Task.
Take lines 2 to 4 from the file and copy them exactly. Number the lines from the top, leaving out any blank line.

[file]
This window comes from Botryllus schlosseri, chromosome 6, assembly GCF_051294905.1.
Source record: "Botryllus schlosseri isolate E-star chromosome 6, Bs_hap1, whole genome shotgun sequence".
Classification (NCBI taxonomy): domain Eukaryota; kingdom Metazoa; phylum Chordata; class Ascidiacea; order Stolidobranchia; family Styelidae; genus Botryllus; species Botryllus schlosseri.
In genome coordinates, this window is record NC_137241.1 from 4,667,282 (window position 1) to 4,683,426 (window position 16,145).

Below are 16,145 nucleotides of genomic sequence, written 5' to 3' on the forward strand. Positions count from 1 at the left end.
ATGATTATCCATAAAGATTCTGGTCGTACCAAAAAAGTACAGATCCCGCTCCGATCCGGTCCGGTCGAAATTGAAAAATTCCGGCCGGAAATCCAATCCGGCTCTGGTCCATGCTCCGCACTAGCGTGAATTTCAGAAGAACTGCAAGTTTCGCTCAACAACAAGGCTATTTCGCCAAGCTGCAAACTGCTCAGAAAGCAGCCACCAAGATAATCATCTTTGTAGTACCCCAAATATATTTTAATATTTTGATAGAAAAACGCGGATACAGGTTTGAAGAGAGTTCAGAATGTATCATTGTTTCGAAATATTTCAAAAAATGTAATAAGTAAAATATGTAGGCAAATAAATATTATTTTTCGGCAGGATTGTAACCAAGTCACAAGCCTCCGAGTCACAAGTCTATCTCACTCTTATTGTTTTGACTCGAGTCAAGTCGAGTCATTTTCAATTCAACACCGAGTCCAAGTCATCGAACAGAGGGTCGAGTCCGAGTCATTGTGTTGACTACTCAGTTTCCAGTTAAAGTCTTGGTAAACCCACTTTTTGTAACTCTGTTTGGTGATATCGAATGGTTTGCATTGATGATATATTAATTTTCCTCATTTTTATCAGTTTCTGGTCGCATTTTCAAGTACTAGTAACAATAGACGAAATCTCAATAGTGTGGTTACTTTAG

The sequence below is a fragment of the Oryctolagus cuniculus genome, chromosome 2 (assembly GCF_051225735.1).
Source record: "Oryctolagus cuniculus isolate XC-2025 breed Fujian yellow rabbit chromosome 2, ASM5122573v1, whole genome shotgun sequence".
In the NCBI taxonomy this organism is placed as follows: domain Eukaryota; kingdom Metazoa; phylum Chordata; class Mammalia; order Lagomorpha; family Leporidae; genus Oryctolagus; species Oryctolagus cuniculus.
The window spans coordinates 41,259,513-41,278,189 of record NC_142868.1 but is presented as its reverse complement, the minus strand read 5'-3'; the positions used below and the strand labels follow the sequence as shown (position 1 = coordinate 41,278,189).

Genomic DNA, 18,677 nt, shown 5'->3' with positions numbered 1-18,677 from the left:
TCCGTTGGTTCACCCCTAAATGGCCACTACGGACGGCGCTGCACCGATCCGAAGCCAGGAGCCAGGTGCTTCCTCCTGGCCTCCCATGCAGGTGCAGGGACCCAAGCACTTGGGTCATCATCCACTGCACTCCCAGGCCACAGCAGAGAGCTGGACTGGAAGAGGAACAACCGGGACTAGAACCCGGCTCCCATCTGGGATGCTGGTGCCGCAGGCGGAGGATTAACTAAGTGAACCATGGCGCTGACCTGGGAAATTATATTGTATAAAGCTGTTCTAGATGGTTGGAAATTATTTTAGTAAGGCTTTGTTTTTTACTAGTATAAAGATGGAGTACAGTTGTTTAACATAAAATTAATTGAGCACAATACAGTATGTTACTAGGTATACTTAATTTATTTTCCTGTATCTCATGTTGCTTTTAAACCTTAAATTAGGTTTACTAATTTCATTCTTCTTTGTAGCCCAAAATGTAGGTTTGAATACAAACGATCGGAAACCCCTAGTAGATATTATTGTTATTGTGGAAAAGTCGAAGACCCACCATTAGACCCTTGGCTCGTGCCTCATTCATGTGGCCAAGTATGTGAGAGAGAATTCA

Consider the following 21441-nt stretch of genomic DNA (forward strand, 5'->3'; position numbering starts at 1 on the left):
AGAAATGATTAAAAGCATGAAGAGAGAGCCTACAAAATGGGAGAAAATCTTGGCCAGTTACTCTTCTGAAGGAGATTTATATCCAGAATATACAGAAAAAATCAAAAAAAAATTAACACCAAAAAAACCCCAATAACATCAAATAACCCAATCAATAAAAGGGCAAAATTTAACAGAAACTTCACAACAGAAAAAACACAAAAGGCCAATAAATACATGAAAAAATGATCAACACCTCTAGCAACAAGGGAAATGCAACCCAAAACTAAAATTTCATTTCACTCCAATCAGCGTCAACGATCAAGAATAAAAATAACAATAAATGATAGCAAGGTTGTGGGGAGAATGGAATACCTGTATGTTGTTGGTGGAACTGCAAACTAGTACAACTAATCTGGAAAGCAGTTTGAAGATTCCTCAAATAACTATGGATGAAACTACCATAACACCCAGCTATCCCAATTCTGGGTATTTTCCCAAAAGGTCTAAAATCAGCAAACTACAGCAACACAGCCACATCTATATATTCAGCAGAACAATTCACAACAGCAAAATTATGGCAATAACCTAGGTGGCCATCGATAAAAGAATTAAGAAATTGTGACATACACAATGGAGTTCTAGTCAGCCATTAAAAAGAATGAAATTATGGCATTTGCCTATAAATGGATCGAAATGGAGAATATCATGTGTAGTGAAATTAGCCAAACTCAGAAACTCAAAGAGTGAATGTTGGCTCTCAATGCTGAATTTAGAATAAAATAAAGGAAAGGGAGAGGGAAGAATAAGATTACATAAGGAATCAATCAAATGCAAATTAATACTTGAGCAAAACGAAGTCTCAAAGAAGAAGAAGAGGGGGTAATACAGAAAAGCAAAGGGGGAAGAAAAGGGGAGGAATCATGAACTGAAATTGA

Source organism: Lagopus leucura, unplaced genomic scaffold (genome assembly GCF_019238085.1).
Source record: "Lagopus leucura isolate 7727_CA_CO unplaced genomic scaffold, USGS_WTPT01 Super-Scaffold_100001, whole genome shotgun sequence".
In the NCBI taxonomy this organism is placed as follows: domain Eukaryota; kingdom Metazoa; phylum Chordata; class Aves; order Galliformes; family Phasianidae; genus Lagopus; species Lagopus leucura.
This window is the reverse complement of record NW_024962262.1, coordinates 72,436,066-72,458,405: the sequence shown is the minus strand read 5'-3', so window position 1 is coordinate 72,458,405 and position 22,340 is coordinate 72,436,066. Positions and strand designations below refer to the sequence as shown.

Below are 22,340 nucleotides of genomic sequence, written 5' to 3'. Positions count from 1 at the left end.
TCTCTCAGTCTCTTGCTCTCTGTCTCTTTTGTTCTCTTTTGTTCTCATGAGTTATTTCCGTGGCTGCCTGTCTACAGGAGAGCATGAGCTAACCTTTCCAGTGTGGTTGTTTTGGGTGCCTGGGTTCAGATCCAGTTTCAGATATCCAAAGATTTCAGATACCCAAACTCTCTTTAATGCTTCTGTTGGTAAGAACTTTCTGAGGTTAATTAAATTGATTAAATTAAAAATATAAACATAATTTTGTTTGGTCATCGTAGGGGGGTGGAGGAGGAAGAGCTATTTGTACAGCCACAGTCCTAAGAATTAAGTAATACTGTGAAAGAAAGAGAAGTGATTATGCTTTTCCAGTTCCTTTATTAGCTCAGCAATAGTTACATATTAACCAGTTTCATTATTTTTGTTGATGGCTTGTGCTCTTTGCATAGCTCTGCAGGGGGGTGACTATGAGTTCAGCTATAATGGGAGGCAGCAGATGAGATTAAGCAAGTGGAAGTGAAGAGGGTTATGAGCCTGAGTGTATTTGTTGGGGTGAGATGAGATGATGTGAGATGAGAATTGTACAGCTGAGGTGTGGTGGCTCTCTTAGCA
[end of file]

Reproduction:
Source record: "Botryllus schlosseri isolate E-star chromosome 6, Bs_hap1, whole genome shotgun sequence".
Classification (NCBI taxonomy): domain Eukaryota; kingdom Metazoa; phylum Chordata; class Ascidiacea; order Stolidobranchia; family Styelidae; genus Botryllus; species Botryllus schlosseri.
In genome coordinates, this window is record NC_137241.1 from 4,667,282 (window position 1) to 4,683,426 (window position 16,145).